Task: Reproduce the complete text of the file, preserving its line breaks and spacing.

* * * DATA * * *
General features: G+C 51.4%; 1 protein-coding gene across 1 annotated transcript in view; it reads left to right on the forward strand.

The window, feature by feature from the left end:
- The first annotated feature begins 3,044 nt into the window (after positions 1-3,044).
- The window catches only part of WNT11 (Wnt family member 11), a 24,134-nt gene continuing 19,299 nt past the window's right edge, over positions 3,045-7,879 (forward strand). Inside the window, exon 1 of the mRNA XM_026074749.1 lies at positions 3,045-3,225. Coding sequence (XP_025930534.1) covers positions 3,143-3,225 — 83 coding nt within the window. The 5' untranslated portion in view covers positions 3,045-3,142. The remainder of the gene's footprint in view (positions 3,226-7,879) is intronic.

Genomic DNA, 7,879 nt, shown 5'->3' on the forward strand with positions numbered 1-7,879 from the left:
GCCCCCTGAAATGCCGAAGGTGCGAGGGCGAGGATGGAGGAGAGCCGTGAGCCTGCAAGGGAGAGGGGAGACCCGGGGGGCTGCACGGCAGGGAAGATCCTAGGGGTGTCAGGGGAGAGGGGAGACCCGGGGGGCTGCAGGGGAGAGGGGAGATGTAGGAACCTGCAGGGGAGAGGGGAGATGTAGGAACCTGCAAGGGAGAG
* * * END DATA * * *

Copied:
General features: G+C 51.4%; 1 protein-coding gene across 1 annotated transcript in view; it reads left to right on the forward strand.

The window, feature by feature from the left end:
- The first annotated feature begins 3,044 nt into the window (after positions 1-3,044).
- The window catches only part of WNT11 (Wnt family member 11), a 24,134-nt gene continuing 19,299 nt past the window's right edge, over positions 3,045-7,879 (forward strand). Inside the window, exon 1 of the mRNA XM_026074749.1 lies at positions 3,045-3,225. Coding sequence (XP_025930534.1) covers positions 3,143-3,225 — 83 coding nt within the window. The 5' untranslated portion in view covers positions 3,045-3,142. The remainder of the gene's footprint in view (positions 3,226-7,879) is intronic.

Genomic DNA, 7,879 nt, shown 5'->3' on the forward strand with positions numbered 1-7,879 from the left:
GCCCCCTGAAATGCCGAAGGTGCGAGGGCGAGGATGGAGGAGAGCCGTGAGCCTGCAAGGGAGAGGGGAGACCCGGGGGGCTGCACGGCAGGGAAGATCCTAGGGGTGTCAGGGGAGAGGGGAGACCCGGGGGGCTGCAGGGGAGAGGGGAGATGTAGGAACCTGCAGGGGAGAGGGGAGATGTAGGAACCTGCAAGGGAGAG